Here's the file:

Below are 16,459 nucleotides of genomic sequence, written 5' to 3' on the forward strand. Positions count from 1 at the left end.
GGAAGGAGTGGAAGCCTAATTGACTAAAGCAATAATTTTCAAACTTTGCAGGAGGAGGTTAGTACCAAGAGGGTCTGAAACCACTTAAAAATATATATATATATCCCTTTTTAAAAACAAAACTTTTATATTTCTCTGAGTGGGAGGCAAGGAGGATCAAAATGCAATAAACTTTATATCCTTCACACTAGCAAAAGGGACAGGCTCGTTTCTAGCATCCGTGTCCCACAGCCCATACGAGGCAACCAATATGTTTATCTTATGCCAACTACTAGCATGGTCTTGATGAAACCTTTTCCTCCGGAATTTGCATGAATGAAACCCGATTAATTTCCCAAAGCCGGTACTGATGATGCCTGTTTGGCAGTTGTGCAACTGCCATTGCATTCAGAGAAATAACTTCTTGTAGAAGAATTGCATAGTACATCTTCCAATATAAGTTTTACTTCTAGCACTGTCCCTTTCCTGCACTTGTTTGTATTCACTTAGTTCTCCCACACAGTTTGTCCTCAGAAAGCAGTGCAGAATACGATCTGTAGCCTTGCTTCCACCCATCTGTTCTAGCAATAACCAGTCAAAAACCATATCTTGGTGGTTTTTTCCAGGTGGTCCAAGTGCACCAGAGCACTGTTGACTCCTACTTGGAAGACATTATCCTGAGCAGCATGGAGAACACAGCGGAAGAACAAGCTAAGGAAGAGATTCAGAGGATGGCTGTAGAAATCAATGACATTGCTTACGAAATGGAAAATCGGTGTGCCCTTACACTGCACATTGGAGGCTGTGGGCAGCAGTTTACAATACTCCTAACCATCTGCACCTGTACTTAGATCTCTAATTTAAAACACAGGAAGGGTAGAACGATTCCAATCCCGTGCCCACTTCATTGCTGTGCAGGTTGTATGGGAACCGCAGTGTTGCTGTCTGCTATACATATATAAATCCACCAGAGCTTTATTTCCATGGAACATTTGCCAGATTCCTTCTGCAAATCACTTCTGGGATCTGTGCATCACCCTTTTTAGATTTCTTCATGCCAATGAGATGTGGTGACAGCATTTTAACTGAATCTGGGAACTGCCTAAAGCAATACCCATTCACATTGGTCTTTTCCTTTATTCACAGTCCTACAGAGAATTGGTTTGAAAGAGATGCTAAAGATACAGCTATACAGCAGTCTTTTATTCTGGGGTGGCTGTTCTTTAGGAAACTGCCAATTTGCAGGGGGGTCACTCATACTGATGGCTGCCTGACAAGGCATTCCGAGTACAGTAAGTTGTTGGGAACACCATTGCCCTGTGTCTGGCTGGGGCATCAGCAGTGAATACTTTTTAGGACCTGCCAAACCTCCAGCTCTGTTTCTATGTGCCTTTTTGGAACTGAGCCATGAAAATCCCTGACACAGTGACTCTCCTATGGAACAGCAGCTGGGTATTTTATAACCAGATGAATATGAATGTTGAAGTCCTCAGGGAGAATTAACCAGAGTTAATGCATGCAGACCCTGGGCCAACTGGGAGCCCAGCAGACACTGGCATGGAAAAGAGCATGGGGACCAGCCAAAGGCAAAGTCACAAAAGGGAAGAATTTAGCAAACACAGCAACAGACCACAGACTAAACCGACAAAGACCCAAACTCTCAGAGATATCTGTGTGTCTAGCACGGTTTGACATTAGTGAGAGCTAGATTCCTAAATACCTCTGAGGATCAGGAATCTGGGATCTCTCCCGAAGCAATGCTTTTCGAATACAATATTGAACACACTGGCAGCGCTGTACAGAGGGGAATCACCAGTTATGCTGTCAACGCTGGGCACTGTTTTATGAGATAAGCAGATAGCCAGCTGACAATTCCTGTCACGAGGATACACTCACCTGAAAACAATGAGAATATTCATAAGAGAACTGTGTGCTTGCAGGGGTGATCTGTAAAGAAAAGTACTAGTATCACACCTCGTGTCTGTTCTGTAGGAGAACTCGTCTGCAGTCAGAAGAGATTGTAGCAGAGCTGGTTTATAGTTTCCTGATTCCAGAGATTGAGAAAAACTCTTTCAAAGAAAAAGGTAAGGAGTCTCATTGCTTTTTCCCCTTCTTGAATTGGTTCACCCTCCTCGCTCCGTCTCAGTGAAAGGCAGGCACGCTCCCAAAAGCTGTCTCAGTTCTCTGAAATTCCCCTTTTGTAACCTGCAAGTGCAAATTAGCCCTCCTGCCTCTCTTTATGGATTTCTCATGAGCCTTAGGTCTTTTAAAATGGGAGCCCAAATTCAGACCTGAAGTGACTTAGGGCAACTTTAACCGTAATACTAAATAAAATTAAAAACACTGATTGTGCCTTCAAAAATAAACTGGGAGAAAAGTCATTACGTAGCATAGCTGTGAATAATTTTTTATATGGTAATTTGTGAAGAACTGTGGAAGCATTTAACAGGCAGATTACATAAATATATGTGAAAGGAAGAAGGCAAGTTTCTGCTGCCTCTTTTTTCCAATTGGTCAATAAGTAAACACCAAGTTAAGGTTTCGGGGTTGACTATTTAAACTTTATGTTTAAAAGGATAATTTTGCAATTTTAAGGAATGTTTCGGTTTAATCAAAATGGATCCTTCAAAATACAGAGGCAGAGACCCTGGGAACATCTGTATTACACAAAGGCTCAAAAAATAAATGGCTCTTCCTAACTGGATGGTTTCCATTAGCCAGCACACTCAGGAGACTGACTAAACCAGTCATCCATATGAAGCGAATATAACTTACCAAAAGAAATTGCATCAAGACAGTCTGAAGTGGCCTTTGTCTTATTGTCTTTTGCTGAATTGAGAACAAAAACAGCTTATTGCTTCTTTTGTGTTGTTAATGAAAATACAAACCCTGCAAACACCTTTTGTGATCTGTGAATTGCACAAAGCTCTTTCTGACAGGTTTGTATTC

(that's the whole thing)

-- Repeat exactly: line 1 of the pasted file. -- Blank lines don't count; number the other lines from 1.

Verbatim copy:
Below are 16,459 nucleotides of genomic sequence, written 5' to 3' on the forward strand. Positions count from 1 at the left end.